The Types of Job Hoppers: The Bad and the Good
The millennial habit of jumping from job to job has become so widespread that 32% of employers, according to CareerBuilder, expect it. Some have even come to accept and embrace them. Research by Experience.com reveals that seven in 10 employees resign within two years of a new job.
For ages, companies frustrated by this perceived lack of commitment have given these job hoppers a bad name, at times avoiding them without hearing their story. Yet, not all job hoppers are created equally. Here’s how to spot an unreliable, self-centred jumper, and differentiate them from the ones that are actually good for your company.
A classic temperamental job hopper is one that jumps to a different ship every three to six months. A pattern like this that persists over three to four consecutive jobs is a major red flag. If they’re not even able to commit to a single company for the typical length of an internship, there may be deeper issues at play such as a lack of passion for the industry, or a lack of grit to weather rough seasons.
This may also point to their inability to suss out their priorities and what exactly do they want from a company, a workplace, or even a job. After a few job hunting experiences, they should be better equipped to do their due diligence in reading the culture of a company before signing the contract. Failing to do so time after time may reveal poor observation and research skills.
It is also highly unlikely that misfortune led the applicant to a string of severely toxic companies. On the flip side, when a person has nothing but bad things to say about their previous workplaces and is always playing the blame game, it reflects poorly on their character and the inability to take responsibility.
If every briefly served role in the individual’s resume seems too diverse from each other (that is, the scope of each job varies in an arbitrary manner), the job hopper might still be experimenting and undergoing some soul searching, unsure of what they want to do. Besides, common sense would also say they’re missing a specific expertise, which makes them unfit for most jobs, aside from entry-level, temp positions.
Expecting a promotion after five months of self-evaluated “hard work” is another sign of an entitled vagrant. Someone who is more concerned with what they can get out of a company, as opposed to what they can give, will become a self-seeking team member that doesn’t care about health and future of the enterprise.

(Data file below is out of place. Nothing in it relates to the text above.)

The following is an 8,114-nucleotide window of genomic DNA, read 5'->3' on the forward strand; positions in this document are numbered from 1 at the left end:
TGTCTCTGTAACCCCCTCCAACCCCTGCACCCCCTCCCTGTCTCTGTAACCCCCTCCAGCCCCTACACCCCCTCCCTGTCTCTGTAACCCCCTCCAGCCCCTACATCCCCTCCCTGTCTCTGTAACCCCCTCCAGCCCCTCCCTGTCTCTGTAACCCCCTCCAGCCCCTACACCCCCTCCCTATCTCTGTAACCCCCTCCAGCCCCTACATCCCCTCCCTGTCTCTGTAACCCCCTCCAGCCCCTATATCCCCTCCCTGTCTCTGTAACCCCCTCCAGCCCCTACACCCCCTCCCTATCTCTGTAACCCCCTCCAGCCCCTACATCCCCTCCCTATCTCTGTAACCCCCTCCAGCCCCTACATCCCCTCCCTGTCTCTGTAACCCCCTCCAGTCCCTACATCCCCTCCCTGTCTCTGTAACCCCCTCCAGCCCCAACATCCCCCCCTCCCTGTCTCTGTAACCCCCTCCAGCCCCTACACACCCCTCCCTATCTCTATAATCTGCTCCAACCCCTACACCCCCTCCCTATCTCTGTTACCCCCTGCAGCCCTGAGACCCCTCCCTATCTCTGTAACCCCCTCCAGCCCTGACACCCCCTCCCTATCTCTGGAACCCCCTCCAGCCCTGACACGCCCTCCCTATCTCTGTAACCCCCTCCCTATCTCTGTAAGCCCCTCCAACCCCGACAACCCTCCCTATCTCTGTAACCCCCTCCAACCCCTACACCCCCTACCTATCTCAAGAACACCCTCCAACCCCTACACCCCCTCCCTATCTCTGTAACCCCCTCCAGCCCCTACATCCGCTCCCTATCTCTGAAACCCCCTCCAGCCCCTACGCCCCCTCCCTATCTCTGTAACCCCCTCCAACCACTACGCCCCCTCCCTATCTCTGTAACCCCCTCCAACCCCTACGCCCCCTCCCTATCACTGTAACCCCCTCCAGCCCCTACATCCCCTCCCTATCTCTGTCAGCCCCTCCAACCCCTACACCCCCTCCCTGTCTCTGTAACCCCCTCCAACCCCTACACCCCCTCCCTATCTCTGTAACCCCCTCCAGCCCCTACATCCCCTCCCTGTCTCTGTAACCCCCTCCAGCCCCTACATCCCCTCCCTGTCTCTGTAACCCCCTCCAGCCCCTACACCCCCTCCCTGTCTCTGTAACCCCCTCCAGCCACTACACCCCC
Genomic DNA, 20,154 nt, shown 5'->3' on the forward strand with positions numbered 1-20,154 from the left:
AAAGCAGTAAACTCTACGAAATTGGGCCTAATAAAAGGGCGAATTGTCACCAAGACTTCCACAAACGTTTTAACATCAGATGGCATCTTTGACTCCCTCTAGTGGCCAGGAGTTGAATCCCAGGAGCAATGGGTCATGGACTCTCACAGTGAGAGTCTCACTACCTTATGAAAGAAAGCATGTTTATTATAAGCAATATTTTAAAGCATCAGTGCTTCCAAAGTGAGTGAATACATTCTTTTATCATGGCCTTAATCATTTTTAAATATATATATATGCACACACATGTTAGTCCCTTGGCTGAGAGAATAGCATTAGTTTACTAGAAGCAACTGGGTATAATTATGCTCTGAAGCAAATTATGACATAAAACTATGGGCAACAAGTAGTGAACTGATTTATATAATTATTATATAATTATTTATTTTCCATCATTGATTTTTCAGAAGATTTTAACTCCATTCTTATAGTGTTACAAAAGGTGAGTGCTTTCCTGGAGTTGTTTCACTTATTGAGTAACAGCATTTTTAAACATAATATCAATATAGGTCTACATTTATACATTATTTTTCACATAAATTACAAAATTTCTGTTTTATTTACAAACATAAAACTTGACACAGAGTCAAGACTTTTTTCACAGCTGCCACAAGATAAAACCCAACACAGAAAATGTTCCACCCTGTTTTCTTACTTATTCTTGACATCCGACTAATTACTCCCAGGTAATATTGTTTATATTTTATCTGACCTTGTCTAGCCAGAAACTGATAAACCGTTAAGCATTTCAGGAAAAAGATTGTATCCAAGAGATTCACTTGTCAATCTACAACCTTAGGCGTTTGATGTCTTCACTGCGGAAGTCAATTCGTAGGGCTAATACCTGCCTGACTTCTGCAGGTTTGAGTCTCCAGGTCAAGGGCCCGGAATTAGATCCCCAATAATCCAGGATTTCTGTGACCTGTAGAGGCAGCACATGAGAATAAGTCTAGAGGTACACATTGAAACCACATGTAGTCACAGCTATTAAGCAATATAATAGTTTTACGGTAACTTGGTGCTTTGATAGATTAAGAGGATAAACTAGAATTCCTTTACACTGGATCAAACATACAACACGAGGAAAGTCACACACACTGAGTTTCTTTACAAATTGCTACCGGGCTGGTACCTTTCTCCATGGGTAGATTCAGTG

Many recruiters consider employees who move between companies after one to two years at each place as job hoppers, but these hoppers may not be bad at all. One year may sound like too short a period of time, yet for a capable, talented worker, it’s enough time to make an impact and accomplish a few career-building goals. Unlike someone who quits after three months, this job hopper is less of a flake.
A genuine enthusiasm for learning and self-improvement also defines a valuable job hopper because their motivation for seeking new opportunities is to grow, rather than to score better employee perks—a much more shallow rationale. Thus, when a company isn’t facilitating the professional growth of an individual, it’s not just necessary but also fair to leave.
Having said that, it’s crucial that they’ve asked for more opportunities, given their employers the chance to provide them, and done everything they could to turn things around before finally hitting the road. Getting them to list specific, substantial takeaways and the new skills gained from each stint is a fairly good gauge of their thirst for levelling up.
Beyond being more knowledgeable, these individuals tend to have a wider circle of professional contacts, which is an added asset to your business. Having been an insider in various companies within the same industry, they also offer intel on your rivals and how they operate.
Some job hoppers do it not because they want to, but because of reasons out of their control, be it a sudden company shutdown, retrenchment or family relocation. Facing and rising above such roadblocks count as a point in their favour, cultivating grit and resilience in these employees.
Job hopping also exercises the applicant’s capacity to adapt. Based on research by CareerBuilder, more than half of employers attested to a job hopper’s flair in adapting quickly to new environments, making them flexible to change in this age of disruption.
When in doubt, look out for glowing recommendations from former employers to be sure a candidate will be of value to you. What sets a good job hopper apart from a bad one is whether they’ve climbed up after each stint, either to a more renowned firm or a more senior role—indicative of high performing individuals.
The next time you spot a job hopper, take a second before you brush them off. They may just be what your company needs.